In a couple of days I’ll post the first of a series of interviews about WorkFlowy. I’ll be chatting to some notable WorkFlowy users who’ll be sharing how they squeeze what out of WorkFlowy. There are some interesting folk lined up – but at the end of the day, they’re just like you and I. We’re all about WorkFlowy.
Over the next weeks and months I’ll be rubbing shoulders with many more of you WorkFlowy fans. If you think you’ve got a unique WorkFlowy perspective or a story to tell, please drop me a line at firstname.lastname@example.org
So as not to leave you empty-handed today, and since I’m the one writing this post, I guess I’ll have to go ahead and interview myself then:
FRANK 1: Hi Frank 2, thanks for allowing me to interview you.
FRANK 2: The pleasure is all mine. Hey… why do you get to be Frank 1?
FRANK 1: Moving on… I wanted to ask you – If there was any one dynamic that you could pull directly out of your book and shamelessly promote to all of us, what would it be? Would you mind if I shared it on the WorkFlowy blog?
FRANK 2: Sure. It’s definitely got to be what I call, “List Title Tags“. Although it’s not exactly a WorkFlowy breakthrough, without it, navigating my WorkFlowy document would be way slower:
List Title Tags – from A to B that much faster
At the time of writing I’ve been watching Star Trek: DS9. The space station, Deep Space Nine, is located near the mouth of a recently discovered Bajoran wormhole, which allows access to the distant Gamma Quadrant. This wormhole makes passage from the Alpha Quadrant to the Gamma Quadrant – a distance of 70,000 light years – almost instantaneous (whereas it would ordinarily take a Federation starship 67 years to go the distance). The Bajoran wormhole is the only known stable wormhole in the Milky Way Galaxy with a terminus (mouth) located in both quadrants.
This is a picture of what I call “List Title Tags”. I usually put a tag in a parent list “terminus” and another in a child list “terminus” buried a number of lists deep. This tag might either substitute the title of a list or add an “@” to a keyword in the list title to modify it. When one engages (clicks on) a tag in a parent list, it will connect you to a tag in a child list, no matter how deep in the hierarchy. Then one simply clicks on the bullet of the child list to zoom in. Just like the Bajoran wormhole, these tags are “stable” in the sense that I keep them as permanent “terminuses”.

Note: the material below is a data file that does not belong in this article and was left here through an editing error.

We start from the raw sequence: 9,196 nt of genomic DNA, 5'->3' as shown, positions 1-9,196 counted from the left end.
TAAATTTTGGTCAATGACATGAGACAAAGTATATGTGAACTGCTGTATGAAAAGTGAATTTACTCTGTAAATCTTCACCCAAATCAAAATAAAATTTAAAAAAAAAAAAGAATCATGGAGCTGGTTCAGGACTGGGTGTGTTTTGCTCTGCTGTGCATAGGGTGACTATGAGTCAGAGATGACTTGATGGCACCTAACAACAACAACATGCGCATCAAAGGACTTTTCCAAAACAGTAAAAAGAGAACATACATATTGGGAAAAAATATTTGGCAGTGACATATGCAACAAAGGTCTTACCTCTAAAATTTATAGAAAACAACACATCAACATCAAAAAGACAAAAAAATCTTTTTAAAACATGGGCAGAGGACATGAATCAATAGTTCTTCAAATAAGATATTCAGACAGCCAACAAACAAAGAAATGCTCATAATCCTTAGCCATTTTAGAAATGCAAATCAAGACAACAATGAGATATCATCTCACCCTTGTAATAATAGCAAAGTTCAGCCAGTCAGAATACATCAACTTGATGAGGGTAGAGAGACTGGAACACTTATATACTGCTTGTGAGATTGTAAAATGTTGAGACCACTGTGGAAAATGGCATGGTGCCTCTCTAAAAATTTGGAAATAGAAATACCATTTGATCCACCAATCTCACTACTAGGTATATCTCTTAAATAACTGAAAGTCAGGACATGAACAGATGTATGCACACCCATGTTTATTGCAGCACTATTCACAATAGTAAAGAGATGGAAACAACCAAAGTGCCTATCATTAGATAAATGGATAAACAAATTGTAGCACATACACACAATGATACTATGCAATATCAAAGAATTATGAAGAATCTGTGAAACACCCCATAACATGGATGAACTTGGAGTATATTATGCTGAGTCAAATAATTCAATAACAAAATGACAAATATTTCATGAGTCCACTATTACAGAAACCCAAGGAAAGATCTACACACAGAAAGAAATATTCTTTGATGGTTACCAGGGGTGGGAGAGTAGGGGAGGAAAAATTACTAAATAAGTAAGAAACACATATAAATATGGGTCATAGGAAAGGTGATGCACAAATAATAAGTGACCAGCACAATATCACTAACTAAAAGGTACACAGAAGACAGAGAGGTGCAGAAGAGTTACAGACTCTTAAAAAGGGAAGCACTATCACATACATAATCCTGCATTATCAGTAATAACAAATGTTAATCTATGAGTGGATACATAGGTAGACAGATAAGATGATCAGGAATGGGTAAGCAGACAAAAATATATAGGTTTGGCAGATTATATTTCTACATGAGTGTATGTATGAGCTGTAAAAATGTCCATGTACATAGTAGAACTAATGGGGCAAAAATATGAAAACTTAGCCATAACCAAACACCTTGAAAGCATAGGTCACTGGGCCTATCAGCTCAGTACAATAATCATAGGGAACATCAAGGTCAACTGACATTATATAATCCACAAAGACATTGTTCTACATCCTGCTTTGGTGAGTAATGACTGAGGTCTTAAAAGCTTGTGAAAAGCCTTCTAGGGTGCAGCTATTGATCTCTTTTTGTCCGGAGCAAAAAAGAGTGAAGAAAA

Below you will see a portion of my task list for @TODAY, ordered by priority. By looking at the breadcrumb navigation bar at the top of the image, you’ll notice that it would have taken 4 clicks to get here by clicking on one list at a time starting from the home page:
Another instance of this tag is found on the home page – which actually substitutes the list title of my list where all my actionable items are tucked away. It represents one of the most frequently visited children lists therein:
When I click on the @TODAY tag (not the bullet point) on my home page, I get the following filtered search results:
You’ll see 3 @TODAY List Title Tags which are 3 of the contexts/ lists I visit daily within this parent list:
- My Kanban Calendar (for general task management)
- My journal for “thinking about thinking”
- A health log, containing a record of exercise routine, etc.
So it’s one click on my home page to get to the above search result… and from there, not only will it take just a second click to get to to my task list for today… but also I have a tailor-made menu to cherry-pick from.
I hope a light went on with this simplest of hacks. This focuses specifically on how tags help to navigate one’s established nested hierarchies of lists – the architecture you’ve set up for the broad categories: we know where our lists are, but we just want to get there effortlessly. These tags are permanent fixtures, until you decide to restructure things, that is.
FRANK 1: Ummm… OK. Thanks for that. I think that will be all for now.
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